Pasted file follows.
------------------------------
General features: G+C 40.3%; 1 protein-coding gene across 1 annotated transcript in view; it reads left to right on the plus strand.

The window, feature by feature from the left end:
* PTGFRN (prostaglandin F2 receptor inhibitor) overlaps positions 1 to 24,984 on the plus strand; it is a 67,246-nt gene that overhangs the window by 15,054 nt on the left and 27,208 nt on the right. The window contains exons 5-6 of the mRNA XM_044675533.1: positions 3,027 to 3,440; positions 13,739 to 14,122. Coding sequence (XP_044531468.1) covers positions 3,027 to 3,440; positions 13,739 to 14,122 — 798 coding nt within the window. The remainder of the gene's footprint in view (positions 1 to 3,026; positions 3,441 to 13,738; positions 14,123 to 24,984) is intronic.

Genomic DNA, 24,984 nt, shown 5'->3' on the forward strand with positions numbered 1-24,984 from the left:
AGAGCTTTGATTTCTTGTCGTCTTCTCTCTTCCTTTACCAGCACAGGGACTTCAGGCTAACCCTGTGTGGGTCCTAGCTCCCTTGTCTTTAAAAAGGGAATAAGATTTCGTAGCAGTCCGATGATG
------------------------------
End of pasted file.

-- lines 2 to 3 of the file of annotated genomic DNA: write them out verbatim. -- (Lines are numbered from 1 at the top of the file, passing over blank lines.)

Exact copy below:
The window, feature by feature from the left end:
* PTGFRN (prostaglandin F2 receptor inhibitor) overlaps positions 1 to 24,984 on the plus strand; it is a 67,246-nt gene that overhangs the window by 15,054 nt on the left and 27,208 nt on the right. The window contains exons 5-6 of the mRNA XM_044675533.1: positions 3,027 to 3,440; positions 13,739 to 14,122. Coding sequence (XP_044531468.1) covers positions 3,027 to 3,440; positions 13,739 to 14,122 — 798 coding nt within the window. The remainder of the gene's footprint in view (positions 1 to 3,026; positions 3,441 to 13,738; positions 14,123 to 24,984) is intronic.